Very strange from Ritchie

But what Brittan does not say is why we have that savings glut when the world is full of people living on the edge of despair about making ends meet and far too many are in real poverty. By failing to address that question Brittan misses the point which is that unless we address the very real inequality in this world and positively redistribute wealth we won’t get out of this crisis.

The strangeness is that it\’s the poor globally who are doing the saving. The savings rate here in the UK, or in the US, is trivial. The savings rate in China, a hugely poorer place, is massive.

Redistributing wealth from the UK and US to China would therefore, ceteris paribus, increase the savings rate, not reduce it.

9 thoughts on “Very strange from Ritchie”

  1. …..why we have that savings glut when the world is full of people living on the edge of despair about making ends meet and far too many are in real poverty…..

    Because if you don’t know where your next meal will come from you try to save. In the west, the welfare state will step in, so saving for a rainy day is not necessary.

  2. And on a related point, I thought global inequality was falling? Individual industrialised nations are becoming less equal but on a global scale we’re more equal as poor nations (China) become more like rich nations.

    Want global equality? Try capitalism. “I’m lovin’ it”.

  3. The very low savings rate in the UK is the net effect of a high borrowing rate among the feckless to fund consumption in excess of their earnings, a modest dis-savings rate among elderly pensioners, students living off loans and the silent majority living within their incomes, some of whom are saving. If “we” – i.e. the almighty state redistributed wealth from the savers to the poor, most of that would be spent, almost certainly in excess of the reduction in borrowing, so Ritchie is right that the saving rate would go down.
    He may not have noticed that the UK has been doing this for over a century, which accounts for our low savings rate.
    I am just not sure how he expects to get the governments of China, India, Pakistan, etc to follow suit.

  4. JustAnotherTaxpayer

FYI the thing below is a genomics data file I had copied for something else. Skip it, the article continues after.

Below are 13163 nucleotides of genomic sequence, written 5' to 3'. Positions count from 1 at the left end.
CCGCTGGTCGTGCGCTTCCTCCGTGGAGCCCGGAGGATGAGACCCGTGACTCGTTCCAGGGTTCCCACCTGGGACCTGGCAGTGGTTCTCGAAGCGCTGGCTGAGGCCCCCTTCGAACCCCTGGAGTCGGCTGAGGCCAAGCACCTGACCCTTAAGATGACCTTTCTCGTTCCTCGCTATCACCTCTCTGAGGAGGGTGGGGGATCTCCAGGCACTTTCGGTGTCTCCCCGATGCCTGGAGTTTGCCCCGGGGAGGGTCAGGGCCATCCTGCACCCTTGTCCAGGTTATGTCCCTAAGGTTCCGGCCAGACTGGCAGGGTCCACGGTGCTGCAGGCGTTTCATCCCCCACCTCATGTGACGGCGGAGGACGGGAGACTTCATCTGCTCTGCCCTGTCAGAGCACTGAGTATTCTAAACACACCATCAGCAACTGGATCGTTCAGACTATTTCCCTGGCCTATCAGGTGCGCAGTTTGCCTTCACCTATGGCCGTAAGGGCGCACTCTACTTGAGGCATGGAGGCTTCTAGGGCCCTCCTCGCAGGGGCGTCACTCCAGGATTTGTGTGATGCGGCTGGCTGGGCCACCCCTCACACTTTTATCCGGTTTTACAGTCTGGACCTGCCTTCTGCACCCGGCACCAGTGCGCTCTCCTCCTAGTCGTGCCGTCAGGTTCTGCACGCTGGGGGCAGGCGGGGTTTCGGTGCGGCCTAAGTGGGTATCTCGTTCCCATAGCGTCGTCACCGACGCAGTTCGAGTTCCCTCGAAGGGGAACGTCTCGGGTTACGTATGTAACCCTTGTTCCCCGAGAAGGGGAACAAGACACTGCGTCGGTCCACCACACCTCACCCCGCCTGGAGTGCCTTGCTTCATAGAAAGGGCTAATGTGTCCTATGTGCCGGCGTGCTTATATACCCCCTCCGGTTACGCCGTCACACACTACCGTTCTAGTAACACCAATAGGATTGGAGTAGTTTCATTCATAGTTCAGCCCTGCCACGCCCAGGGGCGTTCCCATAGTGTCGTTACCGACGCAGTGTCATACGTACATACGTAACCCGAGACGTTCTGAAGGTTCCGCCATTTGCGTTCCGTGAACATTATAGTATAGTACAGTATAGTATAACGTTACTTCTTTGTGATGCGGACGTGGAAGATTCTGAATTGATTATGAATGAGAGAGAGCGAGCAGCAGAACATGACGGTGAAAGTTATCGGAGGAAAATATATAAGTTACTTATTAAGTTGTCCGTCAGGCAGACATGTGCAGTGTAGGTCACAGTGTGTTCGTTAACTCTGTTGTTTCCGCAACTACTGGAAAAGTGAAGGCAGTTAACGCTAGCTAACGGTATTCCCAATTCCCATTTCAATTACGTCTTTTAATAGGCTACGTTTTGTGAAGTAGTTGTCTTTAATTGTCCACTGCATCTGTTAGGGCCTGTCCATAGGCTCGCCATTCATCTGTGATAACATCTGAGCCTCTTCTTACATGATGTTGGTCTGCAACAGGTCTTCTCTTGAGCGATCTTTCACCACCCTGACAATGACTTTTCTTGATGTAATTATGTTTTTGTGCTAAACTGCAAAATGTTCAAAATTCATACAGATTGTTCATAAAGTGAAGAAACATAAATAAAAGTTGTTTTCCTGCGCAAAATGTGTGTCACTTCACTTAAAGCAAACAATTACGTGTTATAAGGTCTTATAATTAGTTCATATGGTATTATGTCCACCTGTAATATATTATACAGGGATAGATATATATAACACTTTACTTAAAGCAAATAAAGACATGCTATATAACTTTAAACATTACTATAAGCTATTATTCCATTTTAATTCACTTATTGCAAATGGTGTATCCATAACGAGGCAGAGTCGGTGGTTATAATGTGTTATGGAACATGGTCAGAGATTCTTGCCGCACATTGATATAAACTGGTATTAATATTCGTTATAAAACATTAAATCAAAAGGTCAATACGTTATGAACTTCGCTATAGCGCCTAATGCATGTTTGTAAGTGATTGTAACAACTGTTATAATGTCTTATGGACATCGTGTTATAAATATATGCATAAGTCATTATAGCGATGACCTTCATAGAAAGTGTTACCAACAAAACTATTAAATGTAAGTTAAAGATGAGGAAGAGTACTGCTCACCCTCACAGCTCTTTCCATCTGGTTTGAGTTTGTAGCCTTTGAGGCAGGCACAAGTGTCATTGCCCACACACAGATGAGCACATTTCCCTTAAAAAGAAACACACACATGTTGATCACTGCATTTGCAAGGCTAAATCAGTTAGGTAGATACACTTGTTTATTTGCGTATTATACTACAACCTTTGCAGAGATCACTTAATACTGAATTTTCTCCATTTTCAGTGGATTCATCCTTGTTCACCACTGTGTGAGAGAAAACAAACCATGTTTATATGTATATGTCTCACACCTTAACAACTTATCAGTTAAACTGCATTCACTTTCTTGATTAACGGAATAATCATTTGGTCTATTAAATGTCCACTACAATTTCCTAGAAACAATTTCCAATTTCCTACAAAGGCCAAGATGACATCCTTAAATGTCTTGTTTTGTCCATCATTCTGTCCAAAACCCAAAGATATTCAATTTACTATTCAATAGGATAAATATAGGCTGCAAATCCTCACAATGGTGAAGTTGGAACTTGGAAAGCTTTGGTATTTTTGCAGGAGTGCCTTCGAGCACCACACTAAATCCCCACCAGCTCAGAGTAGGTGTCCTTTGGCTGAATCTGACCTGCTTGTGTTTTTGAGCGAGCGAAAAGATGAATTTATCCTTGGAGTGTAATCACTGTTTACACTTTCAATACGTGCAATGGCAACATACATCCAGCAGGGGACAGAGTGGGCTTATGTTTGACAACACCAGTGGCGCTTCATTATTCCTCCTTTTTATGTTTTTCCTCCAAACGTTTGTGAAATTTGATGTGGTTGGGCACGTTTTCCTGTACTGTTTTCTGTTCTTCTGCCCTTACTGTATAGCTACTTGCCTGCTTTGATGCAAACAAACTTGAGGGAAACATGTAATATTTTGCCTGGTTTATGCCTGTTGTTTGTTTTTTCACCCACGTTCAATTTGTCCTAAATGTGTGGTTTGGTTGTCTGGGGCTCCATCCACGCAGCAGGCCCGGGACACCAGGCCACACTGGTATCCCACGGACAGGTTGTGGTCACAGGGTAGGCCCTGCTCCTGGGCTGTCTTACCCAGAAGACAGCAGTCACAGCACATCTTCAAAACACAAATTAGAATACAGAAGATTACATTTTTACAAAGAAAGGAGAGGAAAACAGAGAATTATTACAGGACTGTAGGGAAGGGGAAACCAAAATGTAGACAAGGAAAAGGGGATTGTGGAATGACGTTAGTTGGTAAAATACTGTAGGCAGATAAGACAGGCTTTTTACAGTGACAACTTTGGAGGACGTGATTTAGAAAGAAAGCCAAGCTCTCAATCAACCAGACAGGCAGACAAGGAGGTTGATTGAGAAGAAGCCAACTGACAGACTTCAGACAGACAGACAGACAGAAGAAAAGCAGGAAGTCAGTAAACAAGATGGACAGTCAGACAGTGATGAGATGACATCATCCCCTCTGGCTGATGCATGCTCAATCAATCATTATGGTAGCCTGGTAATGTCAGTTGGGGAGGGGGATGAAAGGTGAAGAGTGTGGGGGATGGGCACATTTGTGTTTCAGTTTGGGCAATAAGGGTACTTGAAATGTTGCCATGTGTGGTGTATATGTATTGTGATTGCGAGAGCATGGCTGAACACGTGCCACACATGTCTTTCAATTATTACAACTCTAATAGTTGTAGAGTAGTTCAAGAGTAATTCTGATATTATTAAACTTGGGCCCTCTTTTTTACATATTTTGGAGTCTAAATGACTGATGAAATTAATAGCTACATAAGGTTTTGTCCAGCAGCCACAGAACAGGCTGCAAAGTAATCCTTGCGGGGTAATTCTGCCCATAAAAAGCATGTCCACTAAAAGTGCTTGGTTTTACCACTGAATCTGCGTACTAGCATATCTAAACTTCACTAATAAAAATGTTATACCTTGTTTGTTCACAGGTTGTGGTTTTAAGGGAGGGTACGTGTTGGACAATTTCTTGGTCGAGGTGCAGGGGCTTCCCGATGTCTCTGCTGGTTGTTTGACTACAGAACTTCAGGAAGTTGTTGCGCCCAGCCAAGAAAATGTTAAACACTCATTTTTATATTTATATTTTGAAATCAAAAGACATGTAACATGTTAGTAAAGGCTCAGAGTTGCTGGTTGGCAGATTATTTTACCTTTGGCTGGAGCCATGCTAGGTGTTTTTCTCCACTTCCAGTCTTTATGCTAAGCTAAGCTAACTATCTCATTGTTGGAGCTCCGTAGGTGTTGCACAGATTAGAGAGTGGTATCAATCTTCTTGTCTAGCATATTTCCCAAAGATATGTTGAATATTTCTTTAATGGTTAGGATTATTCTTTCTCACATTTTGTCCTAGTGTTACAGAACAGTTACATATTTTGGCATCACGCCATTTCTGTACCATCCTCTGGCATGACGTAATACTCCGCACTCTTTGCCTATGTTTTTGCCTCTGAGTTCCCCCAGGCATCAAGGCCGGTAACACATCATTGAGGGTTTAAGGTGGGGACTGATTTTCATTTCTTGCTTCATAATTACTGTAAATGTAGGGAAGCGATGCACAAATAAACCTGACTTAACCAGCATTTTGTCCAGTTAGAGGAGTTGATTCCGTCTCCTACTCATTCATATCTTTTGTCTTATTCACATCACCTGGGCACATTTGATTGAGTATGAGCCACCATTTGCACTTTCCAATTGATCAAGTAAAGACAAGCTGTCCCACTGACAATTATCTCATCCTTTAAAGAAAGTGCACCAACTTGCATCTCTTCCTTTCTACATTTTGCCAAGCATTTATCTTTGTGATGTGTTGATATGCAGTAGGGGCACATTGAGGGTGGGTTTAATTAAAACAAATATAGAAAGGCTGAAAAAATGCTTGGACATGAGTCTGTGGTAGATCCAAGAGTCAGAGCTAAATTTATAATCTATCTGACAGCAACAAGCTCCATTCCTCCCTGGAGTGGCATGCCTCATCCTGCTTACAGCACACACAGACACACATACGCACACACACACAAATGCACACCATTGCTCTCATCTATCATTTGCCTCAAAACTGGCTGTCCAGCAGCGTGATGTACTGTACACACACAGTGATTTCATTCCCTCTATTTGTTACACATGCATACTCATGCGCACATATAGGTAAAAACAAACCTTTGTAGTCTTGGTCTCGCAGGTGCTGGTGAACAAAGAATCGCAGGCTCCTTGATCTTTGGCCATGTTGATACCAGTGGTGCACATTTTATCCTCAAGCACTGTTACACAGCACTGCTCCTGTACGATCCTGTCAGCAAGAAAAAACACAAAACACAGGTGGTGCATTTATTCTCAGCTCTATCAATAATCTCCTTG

So, poor people are saving – and hence, investing – because they are poor. They are trying to improve their positions, improve their lot in life – out of choice, out of free will. And if the Chinese stats are believable, they are doing that rather well.

    Can’t you all see – this must be stopped at once? If people work out on that they can get richer by consuming less and saving more… well. What would be the point in having the Courageous State?

  5. People who are of independent means and save to provide for themselves are less in need of a Courageous State. They are much harder to convince of it’s benefits too, not a group of people that Ritchie is ever going to have much time for.

  6. Not “strange” at all, Tim.
    Suppose you have a divided world, one with welfare, reasonable demographics; and another with no safety net and bad demographics.
    Which half would you expect to save more?
    All the bullshit about “imbalances” stems from this demographic. Saving means not consuming. Tim Geithner should save his breath.

  7. blokeinfrance: you are right. To the extent that there has been a rise in the UK savings rate lately, it is down to less dis-saving: less extra spending run up on credit cards and fewer mortgages ( most of which was financed by poorer people’s savings).

  8. I hope Ritchie is advising Moribund on this idea domestically. What a marvelous policy,a savings tax to fund welfare. Say, tax all savings over 10k (who needs more than that in savings? They’re only depriving some poor person) at 40%.

    It’s a winner for Labour right there

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